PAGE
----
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J Chromatogr A. 2015 May 22;1395:57-64. doi: 10.1016/j.chroma.2015.03.044. Epub 2015 Mar 24.

Contributions to reversed-phase column selectivity: III. Column hydrogen-bond basicity.

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University of Minnesota, Minneapolis, MN, USA.
LC Resources, Lafayette, CA, USA. Electronic address:
Florida State University, Tallahassee, FL, USA.
LC Resources, Lafayette, CA, USA.
Advanced Materials Technologies, Wilmington, DE, USA.


Column selectivity in reversed-phase chromatography (RPC) can be described in terms of the hydrophobic-subtraction model, which recognizes five solute-column interactions that together determine solute retention and column selectivity: hydrophobic, steric, hydrogen bonding of an acceptor solute (i.e., a hydrogen-bond base) by a stationary-phase donor group (i.e., a silanol), hydrogen bonding of a donor solute (e.g., a carboxylic acid) by a stationary-phase acceptor group, and ionic. Of these five interactions, hydrogen bonding between donor solutes (acids) and stationary-phase acceptor groups is the least well understood; the present study aims at resolving this uncertainty, so far as possible. Previous work suggests that there are three distinct stationary-phase sites for hydrogen-bond interaction with carboxylic acids, which we will refer to as column basicity I, II, and III. All RPC columns exhibit a selective retention of carboxylic acids (column basicity I) in varying degree. This now appears to involve an interaction of the solute with a pair of vicinal silanols in the stationary phase. For some type-A columns, an additional basic site (column basicity II) is similar to that for column basicity I in primarily affecting the retention of carboxylic acids. The latter site appears to be associated with metal contamination of the silica. Finally, for embedded-polar-group (EPG) columns, the polar group can serve as a proton acceptor (column basicity III) for acids, phenols, and other donor solutes.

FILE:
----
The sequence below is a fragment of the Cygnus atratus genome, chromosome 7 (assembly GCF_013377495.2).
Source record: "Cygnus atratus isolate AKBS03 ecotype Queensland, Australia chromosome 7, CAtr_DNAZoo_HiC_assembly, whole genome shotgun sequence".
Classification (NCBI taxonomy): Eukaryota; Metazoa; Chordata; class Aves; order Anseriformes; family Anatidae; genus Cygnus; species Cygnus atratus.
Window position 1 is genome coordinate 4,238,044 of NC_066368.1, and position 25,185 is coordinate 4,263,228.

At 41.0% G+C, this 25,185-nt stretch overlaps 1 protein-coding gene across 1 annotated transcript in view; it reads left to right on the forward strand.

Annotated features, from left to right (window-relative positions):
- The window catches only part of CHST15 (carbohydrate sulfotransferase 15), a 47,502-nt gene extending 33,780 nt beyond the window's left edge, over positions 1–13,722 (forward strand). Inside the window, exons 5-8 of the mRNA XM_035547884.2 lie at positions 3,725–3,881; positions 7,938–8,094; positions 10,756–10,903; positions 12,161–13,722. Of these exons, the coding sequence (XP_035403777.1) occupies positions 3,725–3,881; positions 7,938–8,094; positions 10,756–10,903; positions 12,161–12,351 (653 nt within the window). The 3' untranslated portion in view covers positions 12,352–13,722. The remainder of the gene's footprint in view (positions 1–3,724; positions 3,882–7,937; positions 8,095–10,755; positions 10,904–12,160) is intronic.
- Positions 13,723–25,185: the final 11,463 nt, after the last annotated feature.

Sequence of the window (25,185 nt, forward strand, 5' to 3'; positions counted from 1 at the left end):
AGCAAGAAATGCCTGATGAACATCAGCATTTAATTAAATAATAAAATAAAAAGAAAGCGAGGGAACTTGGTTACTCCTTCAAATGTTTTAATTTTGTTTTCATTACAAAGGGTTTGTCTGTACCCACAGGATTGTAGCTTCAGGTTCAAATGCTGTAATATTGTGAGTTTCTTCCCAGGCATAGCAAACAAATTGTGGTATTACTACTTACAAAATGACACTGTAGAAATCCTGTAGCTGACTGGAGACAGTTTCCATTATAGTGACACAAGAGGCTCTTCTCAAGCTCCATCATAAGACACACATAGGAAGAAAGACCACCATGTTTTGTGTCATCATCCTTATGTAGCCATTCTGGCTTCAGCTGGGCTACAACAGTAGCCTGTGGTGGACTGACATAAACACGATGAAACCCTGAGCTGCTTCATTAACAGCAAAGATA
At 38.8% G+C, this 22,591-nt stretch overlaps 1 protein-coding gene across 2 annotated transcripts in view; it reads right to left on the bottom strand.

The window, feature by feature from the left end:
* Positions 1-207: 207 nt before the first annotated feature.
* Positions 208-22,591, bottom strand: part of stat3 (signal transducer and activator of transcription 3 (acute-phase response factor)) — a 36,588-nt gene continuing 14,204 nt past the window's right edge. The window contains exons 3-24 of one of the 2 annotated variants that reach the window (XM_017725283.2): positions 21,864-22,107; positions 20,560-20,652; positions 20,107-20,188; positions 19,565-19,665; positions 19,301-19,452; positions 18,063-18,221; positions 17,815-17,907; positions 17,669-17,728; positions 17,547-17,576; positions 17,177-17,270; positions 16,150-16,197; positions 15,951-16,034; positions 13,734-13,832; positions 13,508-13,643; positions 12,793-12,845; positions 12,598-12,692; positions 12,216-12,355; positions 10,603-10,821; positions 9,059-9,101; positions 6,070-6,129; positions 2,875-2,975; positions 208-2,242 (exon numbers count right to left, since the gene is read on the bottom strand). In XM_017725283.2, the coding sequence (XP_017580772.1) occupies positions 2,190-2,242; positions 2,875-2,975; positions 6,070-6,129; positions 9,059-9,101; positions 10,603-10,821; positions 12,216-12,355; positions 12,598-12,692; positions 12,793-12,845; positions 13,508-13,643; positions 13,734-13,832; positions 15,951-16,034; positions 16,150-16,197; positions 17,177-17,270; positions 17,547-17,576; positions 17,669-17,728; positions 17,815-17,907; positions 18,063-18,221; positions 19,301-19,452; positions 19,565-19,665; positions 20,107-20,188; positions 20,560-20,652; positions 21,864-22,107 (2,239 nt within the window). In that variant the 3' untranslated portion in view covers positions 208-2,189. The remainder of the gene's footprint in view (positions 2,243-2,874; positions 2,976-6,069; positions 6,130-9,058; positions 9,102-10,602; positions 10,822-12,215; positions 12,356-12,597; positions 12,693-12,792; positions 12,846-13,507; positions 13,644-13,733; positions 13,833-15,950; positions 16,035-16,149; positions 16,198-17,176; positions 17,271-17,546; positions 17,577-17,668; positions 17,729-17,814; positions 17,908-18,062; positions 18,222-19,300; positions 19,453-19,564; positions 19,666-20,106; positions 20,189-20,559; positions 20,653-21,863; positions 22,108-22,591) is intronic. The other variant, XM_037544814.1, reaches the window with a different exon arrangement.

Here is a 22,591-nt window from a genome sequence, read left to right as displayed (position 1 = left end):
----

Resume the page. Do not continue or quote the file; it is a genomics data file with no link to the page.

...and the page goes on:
Column hydrogen-bond basicity; Column selectivity; HPLC; Hydrophobic–subtraction model; Retention mechanism; Reversed-phase

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